The IMO intends to halve annual shipping emissions by 2050. China backs an alternative commitment to reach net zero emissions by around the mid-century.

China is the biggest polluter in terms of carbon emissions in the world, accounting for over a quarter of carbon dioxide and a third of greenhouse gasses worldwide.

Next week in ITR

ITR will be following the state of play in pillar one discussions. The OECD may be about to make an announcement on the Multilateral Convention next week. This could be a definitive moment for the two-pillar solution.

Readers can expect these stories and plenty more next week. Don’t miss out on the key developments. Sign up for a free trial to ITR.

more across site & bottom lb ros

More from across our site

The General Court reverses its position taken four years ago, while the UN discusses tax policy in New York.
Discussion on amount B under the first part of the OECD's two-pronged approach to international tax reform is far from over, if the latest consultation is anything go by.
Pillar two might be top of mind for many multinational companies, but the huge variations between countries’ readiness means getting ahead of the game now, argues Russell Gammon, chief solutions officer at Tax Systems.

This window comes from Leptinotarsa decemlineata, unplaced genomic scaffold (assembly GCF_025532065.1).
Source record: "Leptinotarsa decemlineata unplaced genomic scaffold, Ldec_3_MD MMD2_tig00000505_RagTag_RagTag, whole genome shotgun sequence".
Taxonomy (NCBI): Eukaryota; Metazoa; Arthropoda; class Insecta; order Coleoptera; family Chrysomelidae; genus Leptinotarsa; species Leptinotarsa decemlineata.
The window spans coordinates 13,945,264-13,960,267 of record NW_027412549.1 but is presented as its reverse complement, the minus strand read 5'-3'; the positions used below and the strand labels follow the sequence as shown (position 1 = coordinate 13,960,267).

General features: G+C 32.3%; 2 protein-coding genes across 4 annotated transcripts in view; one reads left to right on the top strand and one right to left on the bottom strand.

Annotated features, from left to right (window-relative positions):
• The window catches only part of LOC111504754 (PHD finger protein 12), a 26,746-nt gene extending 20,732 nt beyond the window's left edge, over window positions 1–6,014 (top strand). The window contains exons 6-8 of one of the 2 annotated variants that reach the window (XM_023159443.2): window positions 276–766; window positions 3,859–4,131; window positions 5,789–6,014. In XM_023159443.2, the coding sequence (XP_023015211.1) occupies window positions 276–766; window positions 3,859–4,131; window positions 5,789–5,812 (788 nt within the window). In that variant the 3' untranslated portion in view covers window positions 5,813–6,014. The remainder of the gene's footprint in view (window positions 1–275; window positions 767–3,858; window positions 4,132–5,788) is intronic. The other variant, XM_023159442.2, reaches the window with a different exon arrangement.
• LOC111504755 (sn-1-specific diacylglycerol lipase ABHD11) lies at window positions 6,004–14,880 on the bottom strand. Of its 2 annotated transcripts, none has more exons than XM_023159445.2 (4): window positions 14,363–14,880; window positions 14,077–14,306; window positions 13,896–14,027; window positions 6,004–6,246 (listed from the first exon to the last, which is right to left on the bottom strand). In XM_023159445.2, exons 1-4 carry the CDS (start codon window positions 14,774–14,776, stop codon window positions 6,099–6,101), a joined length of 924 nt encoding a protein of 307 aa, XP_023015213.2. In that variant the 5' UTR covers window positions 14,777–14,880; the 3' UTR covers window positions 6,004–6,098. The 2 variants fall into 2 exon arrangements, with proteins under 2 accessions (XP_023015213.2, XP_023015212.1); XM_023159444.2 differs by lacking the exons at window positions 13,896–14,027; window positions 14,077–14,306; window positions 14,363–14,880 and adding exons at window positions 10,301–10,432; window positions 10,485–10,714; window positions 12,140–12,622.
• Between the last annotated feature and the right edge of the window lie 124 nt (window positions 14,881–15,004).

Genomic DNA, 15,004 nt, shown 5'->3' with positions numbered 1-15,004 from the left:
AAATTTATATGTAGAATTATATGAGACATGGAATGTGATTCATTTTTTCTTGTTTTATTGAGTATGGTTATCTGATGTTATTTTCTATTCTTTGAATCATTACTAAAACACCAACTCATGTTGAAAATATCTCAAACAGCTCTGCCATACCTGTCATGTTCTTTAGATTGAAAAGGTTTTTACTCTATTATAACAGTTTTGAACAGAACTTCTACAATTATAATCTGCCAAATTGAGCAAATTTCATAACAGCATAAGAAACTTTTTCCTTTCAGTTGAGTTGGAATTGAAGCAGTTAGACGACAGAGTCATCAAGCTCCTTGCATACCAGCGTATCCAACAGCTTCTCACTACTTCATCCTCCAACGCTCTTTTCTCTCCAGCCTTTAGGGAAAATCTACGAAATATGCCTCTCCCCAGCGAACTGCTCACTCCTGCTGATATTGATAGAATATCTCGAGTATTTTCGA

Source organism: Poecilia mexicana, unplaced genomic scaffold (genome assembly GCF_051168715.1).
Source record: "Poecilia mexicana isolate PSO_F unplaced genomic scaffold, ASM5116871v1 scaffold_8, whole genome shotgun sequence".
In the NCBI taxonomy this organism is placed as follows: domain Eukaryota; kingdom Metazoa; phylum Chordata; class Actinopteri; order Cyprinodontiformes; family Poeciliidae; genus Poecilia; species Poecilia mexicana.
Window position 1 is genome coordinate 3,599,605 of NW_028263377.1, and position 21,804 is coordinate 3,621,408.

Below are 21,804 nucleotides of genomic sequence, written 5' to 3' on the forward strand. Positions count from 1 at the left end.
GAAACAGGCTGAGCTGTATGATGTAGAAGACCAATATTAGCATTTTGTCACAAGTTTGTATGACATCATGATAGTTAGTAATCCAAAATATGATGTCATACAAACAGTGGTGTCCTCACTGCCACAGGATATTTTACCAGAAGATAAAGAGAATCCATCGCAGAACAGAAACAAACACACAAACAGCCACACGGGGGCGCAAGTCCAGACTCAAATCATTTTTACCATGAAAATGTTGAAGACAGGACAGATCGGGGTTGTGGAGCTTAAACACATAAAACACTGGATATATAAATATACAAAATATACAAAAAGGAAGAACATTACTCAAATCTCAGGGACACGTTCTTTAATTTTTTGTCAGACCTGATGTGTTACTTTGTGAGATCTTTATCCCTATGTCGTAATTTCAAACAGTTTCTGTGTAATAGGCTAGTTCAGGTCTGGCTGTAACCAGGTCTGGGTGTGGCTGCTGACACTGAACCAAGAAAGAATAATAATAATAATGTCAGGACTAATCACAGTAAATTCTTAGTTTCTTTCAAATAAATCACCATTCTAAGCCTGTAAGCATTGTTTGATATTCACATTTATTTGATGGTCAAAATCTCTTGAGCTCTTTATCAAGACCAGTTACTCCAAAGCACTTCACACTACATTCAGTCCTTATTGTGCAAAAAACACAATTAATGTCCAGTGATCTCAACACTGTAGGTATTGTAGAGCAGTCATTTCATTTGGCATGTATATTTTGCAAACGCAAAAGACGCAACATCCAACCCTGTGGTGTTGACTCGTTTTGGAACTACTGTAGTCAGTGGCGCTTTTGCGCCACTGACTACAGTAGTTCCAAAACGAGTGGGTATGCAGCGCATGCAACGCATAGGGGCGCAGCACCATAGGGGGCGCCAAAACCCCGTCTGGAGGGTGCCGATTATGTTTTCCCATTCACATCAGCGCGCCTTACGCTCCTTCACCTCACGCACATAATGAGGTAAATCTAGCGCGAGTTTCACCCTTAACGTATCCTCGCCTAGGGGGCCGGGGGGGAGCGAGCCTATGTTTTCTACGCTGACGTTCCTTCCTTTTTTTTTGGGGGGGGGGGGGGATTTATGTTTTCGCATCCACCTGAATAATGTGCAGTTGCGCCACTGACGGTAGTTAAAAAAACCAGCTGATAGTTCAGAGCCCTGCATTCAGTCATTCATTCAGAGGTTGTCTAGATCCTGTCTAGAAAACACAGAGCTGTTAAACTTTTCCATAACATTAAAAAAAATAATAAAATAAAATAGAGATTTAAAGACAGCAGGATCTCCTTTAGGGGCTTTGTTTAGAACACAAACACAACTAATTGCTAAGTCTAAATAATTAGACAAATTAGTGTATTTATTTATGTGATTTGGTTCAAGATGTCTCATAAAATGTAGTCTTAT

ITR’s latest quarterly PDF is going live today, leading on the looming battle between the UN and the OECD for dominance in global tax policy.
Company tax changes are central to the German government’s plan to revive the economy, but sources say they miss the mark. Ralph Cunningham reports.
The winners of the ITR Americas Tax Awards have been announced for 2023!
There is a ‘huge demand’ for tax services in the Middle East, says new Clyde & Co partner Rachel Fox in an interview with ITR.
The ECB warns the tax could leave banks with weaker capital levels, while the UAE publishes guidance on its new corporate tax regime.
Caroline Setliffe and Ben Shem-Tov of Eversheds Sutherland give an overview of the US transfer pricing penalty regime and UK diverted profits tax considerations for multinational companies.
The result follows what EY said was one of the most successful years in the firm’s history.